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The classical versus the Cabrera presentation system for resting electrocardiography: Impact on recognition and understanding of clinically important electrocardiographic changes.

Lam, Anny; Wagner, Galen S and Pahlm, Olle LU (2015) In Journal of Electrocardiology 48(4). p.476-482
Abstract
The classical system for presentation of the 12-lead electrocardiogram (ECG) reflects the electrical activity of the heart as viewed in the transverse plane by 6 leads with a single anatomically ordered sequence, V1-V6; but in the frontal plane by 6 leads with dual sequences, I, II, and III, and aVR, aVL, and aVF. However, there is also a single anatomically ordered sequence of leads, called the Cabrera display that presents the six frontal plane leads in their anatomically ordered sequence of: aVL, I, -aVR, II, aVF, and III. Although it has been recognized that the Cabrera system has clinical diagnostic advantages compared to the classical display, it is currently only used in Sweden. The primary explanation of why the Cabrera system has... (More)
The classical system for presentation of the 12-lead electrocardiogram (ECG) reflects the electrical activity of the heart as viewed in the transverse plane by 6 leads with a single anatomically ordered sequence, V1-V6; but in the frontal plane by 6 leads with dual sequences, I, II, and III, and aVR, aVL, and aVF. However, there is also a single anatomically ordered sequence of leads, called the Cabrera display that presents the six frontal plane leads in their anatomically ordered sequence of: aVL, I, -aVR, II, aVF, and III. Although it has been recognized that the Cabrera system has clinical diagnostic advantages compared to the classical display, it is currently only used in Sweden. The primary explanation of why the Cabrera system has not been adopted internationally has been that analog ECG recorders had technical limitations. Currently, however, the classical system is most often seen as a historical remnant that prevails because of conservatism within the cardiology community. (Less)
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author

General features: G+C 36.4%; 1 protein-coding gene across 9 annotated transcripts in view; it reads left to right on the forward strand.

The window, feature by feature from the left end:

organization
publishing date
type
Contribution to journal
publication status
published
subject
in
Journal of Electrocardiology
volume
48
issue
4
pages
476 - 482
publisher
Elsevier
external identifiers
  • pmid:26051487
  • wos:000363434100002
  • scopus:84937728356
ISSN
1532-8430
DOI
10.1016/j.jelectrocard.2015.05.011
language
English
LU publication?
yes
id
2b4d2b0b-19da-4187-b2c7-65e81fb570e6 (old id 7487678)
alternative location
http://www.ncbi.nlm.nih.gov/pubmed/26051487?dopt=Abstract
date added to LUP
2015-07-07 11:38:33
date last changed
2017-01-15 03:03:24
@article{2b4d2b0b-19da-4187-b2c7-65e81fb570e6,
  abstract     = {The classical system for presentation of the 12-lead electrocardiogram (ECG) reflects the electrical activity of the heart as viewed in the transverse plane by 6 leads with a single anatomically ordered sequence, V1-V6; but in the frontal plane by 6 leads with dual sequences, I, II, and III, and aVR, aVL, and aVF. However, there is also a single anatomically ordered sequence of leads, called the Cabrera display that presents the six frontal plane leads in their anatomically ordered sequence of: aVL, I, -aVR, II, aVF, and III. Although it has been recognized that the Cabrera system has clinical diagnostic advantages compared to the classical display, it is currently only used in Sweden. The primary explanation of why the Cabrera system has not been adopted internationally has been that analog ECG recorders had technical limitations. Currently, however, the classical system is most often seen as a historical remnant that prevails because of conservatism within the cardiology community.},
  author       = {Lam, Anny and Wagner, Galen S and Pahlm, Olle},
  issn         = {1532-8430},
  language     = {eng},
  number       = {4},
  pages        = {476--482},
  publisher    = {Elsevier},
  series       = {Journal of Electrocardiology},
  title        = {The classical versus the Cabrera presentation system for resting electrocardiography: Impact on recognition and understanding of clinically important electrocardiographic changes.},
  url          = {http://dx.doi.org/10.1016/j.jelectrocard.2015.05.011},
  volume       = {48},
  year         = {2015},
}